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Story Archives: Standing by one's word not what it used to be
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|Standing by one's word not what it used to be|
It's far too early to say with any certainty what the state's congressional districts will look like when's it all said and done in the special session on redistricting.
We'll have a clearer picture by the end of the week. Maybe.
Begun just over a week ago, the special session was called to tackle redistricting in light of the results of the 2010 Census. The Census told us the state's population grew at a snail's pace over the past 10 years. Louisiana's population grew so poorly that the state will lose one congressional district to accommodate states that experienced significant population growth from 2000-2010.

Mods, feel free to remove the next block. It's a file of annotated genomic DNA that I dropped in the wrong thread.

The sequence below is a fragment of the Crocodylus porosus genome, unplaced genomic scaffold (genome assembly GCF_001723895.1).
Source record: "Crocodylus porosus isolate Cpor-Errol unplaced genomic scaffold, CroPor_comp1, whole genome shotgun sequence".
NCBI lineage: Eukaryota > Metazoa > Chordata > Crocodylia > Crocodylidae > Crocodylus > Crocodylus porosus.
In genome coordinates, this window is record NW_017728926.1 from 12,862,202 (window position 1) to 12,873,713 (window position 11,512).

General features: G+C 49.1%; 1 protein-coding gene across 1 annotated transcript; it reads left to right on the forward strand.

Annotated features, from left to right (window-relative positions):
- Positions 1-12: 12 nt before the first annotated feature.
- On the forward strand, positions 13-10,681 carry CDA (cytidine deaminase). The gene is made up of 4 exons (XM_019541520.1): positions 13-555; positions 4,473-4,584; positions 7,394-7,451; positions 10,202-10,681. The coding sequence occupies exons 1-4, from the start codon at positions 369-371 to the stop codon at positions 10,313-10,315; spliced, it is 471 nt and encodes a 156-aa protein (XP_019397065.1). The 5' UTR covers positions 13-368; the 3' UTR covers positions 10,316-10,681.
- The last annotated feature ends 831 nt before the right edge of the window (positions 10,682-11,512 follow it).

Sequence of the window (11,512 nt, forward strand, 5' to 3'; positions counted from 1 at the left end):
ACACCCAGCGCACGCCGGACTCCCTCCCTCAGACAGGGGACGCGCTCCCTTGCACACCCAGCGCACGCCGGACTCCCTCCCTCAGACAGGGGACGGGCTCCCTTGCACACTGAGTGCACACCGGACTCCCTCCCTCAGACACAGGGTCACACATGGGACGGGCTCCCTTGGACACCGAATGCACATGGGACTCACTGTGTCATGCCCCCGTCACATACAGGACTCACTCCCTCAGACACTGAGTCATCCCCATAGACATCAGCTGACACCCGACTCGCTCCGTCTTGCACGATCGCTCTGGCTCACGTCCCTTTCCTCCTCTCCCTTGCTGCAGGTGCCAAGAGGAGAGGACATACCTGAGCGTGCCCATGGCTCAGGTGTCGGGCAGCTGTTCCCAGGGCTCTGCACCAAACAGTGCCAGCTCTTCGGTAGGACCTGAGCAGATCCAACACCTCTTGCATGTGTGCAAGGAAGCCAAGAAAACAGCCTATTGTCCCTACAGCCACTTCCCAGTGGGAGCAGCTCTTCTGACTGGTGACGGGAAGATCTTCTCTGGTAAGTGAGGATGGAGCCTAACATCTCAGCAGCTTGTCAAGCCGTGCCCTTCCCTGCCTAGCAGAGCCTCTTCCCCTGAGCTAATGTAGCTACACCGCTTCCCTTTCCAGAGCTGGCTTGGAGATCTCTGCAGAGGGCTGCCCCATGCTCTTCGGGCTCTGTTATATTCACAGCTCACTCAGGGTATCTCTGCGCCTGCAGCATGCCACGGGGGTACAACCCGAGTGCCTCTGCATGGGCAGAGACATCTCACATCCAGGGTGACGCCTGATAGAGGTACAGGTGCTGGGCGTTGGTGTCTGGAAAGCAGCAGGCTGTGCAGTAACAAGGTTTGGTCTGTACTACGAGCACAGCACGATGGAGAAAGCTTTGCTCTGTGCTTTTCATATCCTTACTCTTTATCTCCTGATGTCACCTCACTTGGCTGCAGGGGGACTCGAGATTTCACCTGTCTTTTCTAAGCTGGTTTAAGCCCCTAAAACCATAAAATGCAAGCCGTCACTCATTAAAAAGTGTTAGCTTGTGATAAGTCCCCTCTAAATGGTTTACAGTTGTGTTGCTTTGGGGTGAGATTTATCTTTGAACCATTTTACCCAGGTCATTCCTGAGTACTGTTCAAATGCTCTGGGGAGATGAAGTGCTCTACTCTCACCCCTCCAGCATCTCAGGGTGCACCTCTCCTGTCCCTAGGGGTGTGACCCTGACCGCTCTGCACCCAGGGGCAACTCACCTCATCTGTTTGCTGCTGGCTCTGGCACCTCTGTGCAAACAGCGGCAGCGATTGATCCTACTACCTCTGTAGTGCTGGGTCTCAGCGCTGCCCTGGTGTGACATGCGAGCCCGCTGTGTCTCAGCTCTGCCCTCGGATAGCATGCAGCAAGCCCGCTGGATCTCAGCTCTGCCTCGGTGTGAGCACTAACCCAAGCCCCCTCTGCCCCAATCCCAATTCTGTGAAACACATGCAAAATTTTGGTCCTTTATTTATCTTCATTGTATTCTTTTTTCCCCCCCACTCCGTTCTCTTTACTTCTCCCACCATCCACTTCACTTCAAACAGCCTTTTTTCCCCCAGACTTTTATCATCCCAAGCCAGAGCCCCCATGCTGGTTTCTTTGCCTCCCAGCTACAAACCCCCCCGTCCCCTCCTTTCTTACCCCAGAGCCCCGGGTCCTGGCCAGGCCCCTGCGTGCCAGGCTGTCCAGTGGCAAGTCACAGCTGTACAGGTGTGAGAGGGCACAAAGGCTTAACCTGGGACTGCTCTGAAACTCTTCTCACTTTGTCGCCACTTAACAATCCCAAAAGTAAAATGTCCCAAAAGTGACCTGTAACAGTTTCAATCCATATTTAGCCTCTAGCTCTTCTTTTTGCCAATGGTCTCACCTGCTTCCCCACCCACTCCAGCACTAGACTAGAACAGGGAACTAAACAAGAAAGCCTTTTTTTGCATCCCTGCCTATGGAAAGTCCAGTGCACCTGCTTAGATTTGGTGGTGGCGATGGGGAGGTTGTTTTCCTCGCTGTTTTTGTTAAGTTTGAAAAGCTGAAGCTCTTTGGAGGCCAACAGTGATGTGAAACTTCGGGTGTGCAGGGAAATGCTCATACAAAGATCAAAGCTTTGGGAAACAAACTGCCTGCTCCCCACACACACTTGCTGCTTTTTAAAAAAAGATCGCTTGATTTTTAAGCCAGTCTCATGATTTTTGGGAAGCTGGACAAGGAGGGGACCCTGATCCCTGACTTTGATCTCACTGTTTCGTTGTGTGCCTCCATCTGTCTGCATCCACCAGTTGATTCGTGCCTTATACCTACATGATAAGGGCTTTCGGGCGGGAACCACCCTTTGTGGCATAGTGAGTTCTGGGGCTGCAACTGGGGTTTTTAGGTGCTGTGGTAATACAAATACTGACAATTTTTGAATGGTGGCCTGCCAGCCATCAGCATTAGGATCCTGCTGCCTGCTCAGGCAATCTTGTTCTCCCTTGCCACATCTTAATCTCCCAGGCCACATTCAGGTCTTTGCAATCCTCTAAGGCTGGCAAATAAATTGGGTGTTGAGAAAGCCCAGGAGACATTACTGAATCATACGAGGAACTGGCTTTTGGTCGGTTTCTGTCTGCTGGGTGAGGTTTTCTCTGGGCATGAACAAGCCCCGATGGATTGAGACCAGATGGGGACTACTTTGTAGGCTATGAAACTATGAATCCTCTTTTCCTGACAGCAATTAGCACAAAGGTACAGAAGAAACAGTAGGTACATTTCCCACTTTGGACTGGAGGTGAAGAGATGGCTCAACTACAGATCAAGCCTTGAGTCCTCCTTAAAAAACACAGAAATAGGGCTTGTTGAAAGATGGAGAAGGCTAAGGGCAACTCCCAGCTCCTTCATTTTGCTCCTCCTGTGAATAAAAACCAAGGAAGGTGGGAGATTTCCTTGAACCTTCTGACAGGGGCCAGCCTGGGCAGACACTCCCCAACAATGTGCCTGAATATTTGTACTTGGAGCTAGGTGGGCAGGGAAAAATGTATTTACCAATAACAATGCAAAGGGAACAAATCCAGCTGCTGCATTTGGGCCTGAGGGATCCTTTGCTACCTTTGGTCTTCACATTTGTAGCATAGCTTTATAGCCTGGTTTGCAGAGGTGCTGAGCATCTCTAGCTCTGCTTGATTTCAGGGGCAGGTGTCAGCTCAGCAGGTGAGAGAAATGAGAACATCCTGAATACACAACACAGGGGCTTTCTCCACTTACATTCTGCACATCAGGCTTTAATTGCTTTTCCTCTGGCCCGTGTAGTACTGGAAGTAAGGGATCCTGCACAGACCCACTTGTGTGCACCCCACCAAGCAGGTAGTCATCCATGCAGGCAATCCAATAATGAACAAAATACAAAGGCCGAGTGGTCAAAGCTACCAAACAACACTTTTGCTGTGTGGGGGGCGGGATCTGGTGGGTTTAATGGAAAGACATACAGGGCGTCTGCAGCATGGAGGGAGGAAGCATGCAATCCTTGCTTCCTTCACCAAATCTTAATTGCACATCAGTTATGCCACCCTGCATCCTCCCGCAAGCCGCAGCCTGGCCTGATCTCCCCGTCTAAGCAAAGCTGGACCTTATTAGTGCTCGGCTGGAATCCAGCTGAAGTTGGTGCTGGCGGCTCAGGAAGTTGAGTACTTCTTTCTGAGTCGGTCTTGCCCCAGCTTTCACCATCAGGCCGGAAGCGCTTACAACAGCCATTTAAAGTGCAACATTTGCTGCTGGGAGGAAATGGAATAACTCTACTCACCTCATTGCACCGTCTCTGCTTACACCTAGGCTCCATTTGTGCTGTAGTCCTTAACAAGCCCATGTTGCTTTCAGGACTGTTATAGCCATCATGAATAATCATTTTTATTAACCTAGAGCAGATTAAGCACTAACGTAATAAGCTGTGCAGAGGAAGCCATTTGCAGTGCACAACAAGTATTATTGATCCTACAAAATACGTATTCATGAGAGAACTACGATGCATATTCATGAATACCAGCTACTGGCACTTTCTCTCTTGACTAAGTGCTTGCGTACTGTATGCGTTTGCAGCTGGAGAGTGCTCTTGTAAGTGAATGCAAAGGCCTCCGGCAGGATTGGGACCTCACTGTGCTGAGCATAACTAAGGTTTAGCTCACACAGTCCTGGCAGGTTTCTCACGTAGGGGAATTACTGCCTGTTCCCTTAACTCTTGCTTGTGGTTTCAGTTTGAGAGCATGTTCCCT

Remember, there are 435 seats in the U.S. House of Representatives. Those seats must be reapportioned every 10 years to reflect shifts in population across the country. To put it plainly, states that grew over the previous 10-year period are awarded more seats in the U.S. House to represent them over the next 10 years. States that didn't grow significantly or lost population must give up representation at the capitol in Washington.
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